Could it be that one sign of a good film--a film with good bone structure, I mean--is that it can stand up to parody--and that people want to parody it?
Brief Encounter certainly passes that test.
Directed in 1945 by David Lean, written by Noel Coward, it's a quintessentially English film that people, including me, love, and love to mock.
The movie is a melodrama about two married people who meet at a train station, when he, a doctor, takes a piece of soot out of her, a wife and mother's, eyes. They fall in love; but for the sake of their children and spouses, they choose to part.
Half the film takes place in an enclosed train station, and most of the rest in other dark, enclosed spaces that look perpetually damp and chilly, the opposite of Lean's later Lawrence of Arabia. If the Arab shiek played by Alec Guiness had seen Brief Encounter, he wouldn't have wondered to Lawrence about the British loving the desert.
Brief Encounter is a good, almost perfect, movie--in David Mamet's sense of being constructed so that every scene serves the purpose of the whole.
And the whole movie works to serve another purpose too, to reflect the mood of the day: the elation of winning World War (falling in love) is made excruciating by the awareness that, nonetheless, you still can't have a box of chocolates. Or is that reading backwards, knowing now that continued rationing was going to keep Britain in a dark, enclosed space?
Having posted a movie poster mashup of Brief Encounter the other day, I went looking for my favorite scene in The History Boys, when two students act out the movie's end. A poor quality clip, but watchable.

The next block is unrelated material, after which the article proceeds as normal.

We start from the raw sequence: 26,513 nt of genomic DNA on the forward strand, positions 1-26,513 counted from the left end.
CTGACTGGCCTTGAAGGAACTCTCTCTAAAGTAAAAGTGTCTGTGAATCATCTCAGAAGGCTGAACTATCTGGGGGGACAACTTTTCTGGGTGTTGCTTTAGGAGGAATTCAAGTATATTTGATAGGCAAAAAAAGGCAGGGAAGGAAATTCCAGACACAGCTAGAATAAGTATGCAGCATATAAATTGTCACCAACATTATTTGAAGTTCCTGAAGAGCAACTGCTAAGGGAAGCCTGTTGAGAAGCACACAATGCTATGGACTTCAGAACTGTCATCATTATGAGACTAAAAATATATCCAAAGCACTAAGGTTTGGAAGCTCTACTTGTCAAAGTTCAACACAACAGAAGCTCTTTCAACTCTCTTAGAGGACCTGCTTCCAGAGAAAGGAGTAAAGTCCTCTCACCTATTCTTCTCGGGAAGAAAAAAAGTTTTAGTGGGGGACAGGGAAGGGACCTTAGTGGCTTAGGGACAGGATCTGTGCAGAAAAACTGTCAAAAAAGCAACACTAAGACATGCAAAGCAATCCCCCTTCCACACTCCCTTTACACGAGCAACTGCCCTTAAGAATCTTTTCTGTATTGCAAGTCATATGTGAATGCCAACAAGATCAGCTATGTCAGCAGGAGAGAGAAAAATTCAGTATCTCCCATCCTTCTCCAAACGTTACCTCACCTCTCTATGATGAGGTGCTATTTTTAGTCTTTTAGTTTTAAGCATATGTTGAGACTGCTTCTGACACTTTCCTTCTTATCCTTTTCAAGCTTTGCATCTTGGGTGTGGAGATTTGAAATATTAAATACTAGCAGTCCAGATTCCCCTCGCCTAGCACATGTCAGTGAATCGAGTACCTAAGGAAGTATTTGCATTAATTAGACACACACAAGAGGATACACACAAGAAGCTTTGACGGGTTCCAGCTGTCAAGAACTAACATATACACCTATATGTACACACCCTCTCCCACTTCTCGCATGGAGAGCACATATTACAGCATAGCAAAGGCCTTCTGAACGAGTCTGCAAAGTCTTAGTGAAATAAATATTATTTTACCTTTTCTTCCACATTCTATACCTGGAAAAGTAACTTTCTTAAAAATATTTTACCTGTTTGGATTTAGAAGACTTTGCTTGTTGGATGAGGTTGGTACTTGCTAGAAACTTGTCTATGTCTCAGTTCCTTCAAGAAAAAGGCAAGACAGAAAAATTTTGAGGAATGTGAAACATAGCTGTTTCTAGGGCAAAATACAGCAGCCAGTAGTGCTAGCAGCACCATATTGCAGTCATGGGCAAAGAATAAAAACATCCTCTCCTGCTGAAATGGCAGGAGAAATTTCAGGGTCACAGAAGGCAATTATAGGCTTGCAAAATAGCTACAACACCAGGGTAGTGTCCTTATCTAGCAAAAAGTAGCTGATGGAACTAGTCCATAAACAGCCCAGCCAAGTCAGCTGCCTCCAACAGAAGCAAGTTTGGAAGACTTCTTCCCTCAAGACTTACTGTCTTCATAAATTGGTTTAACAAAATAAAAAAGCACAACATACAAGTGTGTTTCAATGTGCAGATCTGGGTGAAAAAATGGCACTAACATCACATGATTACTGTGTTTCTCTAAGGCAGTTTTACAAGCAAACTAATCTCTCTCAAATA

(The History Boys is a sweetie of a movie--it's Alan Bennet's anti-Lord of the Flies.)
The famous (?) Eliane May & Mike Nichols's comdedy sketch of Brief Encounter in the dentist's chair isn't on youTube, but here's one of their skits about a couple parting... (Again, sorry, the quality's not great.)
And here's the movie's real ending, for compare and contrast.
Brief Encounter is such a wonderful movie, it wasn't until I watched it for the fifth time or so that I realized how ludicrous it is. But it can bear the weight of the ridiculous because there's substance underneath. You can mock the movie all you want--it deserves it--but it truly does capture the pain of doing the right thing, the utter misery of carrying on without chocolates--and surely nobility is often laughable.
I can't remember which screenwriter it was, but one of them said that he and a group of movie friends had agreed that Fred and Laura's marriage--the boring middle-class one the woman goes back to--is the only marriage on film that they could imagine still being happy and intact twenty years after the film's end.